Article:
This research was published in PNAS,
one of the world's most-cited and comprehensive multidisciplinary scientific journals, publishing more than 3,200 research papers annually.
Published on January 18, 2018
The study is here -http://www.pnas.org/content/pnas/early/2018/01/17/1716561115.full.pdf
and includes various findings including that the flu virus (examined) is air borne on exhalation, and does not require cough or sneeze.
One of the big findings though is that the virus is shed -
Viral shedding refers to the expulsion and release of virus progeny following successful reproduction during a host-cell infection. Once replication has been completed and the host cell is exhausted of all resources in making viral progeny, the viruses may begin to leave the cell by several methods. )
- 6.3 times more in vaccinated people than otherwise.
Self-reported vaccination for the current season was associated
with a trend (P < 0.10) toward higher viral shedding in fine aerosol
samples; vaccination with both the current and previous
year’s seasonal vaccines, however, was significantly associated
with greater fine-aerosol shedding in unadjusted and adjusted
models (P < 0.01). In adjusted models, we observed 6.3 (95% CI
1.9–21.5) times more aerosol shedding among cases with vaccination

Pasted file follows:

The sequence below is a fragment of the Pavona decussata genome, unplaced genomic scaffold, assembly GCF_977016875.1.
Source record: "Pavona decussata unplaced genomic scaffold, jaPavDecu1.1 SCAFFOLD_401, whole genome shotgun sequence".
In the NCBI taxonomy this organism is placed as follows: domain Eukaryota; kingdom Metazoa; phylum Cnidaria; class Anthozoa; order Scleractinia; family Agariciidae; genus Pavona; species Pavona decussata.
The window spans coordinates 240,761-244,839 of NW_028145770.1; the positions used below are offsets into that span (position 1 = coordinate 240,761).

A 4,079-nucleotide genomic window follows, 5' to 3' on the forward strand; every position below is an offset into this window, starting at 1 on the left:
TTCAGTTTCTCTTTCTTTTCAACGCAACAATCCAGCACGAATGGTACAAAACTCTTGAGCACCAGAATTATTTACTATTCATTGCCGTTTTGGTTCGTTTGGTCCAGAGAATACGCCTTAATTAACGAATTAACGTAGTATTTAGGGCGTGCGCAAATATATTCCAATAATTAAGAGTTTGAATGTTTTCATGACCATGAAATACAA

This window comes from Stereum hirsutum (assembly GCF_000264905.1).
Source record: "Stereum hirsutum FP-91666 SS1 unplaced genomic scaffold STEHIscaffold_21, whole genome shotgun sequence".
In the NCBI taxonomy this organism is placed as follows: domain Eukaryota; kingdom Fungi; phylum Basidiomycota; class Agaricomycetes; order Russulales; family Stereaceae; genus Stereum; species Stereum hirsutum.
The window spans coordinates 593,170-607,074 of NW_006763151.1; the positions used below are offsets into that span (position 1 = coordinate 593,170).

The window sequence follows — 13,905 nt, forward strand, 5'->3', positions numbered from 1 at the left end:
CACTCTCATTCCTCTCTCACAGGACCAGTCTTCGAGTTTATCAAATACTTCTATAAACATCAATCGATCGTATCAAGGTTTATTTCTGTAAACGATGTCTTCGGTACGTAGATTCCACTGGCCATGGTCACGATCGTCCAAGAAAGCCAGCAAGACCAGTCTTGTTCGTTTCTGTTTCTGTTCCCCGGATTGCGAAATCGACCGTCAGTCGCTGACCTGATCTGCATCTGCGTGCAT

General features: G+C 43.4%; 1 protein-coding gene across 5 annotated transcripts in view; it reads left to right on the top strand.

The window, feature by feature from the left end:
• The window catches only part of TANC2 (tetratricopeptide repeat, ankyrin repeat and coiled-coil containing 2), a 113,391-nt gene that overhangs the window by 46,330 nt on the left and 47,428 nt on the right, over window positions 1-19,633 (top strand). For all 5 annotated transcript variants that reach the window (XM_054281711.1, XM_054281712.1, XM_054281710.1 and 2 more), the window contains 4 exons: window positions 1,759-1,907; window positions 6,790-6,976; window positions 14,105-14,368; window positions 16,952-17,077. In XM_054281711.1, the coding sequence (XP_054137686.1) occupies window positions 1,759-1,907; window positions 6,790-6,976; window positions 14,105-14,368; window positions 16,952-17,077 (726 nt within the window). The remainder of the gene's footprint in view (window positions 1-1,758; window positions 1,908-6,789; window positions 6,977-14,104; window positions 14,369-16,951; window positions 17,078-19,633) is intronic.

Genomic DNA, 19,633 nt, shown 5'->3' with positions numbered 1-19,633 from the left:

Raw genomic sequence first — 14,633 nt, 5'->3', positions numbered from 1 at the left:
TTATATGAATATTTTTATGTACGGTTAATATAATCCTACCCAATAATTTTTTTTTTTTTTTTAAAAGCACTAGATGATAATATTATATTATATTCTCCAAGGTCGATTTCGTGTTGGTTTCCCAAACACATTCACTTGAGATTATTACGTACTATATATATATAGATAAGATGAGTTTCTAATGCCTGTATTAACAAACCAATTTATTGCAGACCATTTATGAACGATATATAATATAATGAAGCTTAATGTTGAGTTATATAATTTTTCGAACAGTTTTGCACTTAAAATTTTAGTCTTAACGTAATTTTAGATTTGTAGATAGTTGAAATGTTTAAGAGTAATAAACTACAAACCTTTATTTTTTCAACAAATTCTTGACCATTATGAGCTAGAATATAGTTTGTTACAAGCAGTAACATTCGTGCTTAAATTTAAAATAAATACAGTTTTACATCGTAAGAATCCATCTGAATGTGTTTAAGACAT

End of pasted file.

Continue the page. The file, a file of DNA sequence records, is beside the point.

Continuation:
in the current and previous season compared with having
no vaccination in those two seasons.
The association of current and prior year vaccination with
increased shedding of influenza A might lead one to speculate
that certain types of prior immunity promote lung inflammation,
airway closure, and aerosol generation. This first observation of
the phenomenon needs confirmation.
If confirmed, this observation,
together with recent literature suggesting reduced protection
with annual vaccination, would have implications for
influenza vaccination recommendations and policies.
I hope the results of this research is not buried and ignored. Further tests should be done. Mandatory vaccinations of health care workers, for example, would be of significant concern if those workers are shedding a viral load at work in the order of such an increased magnitude.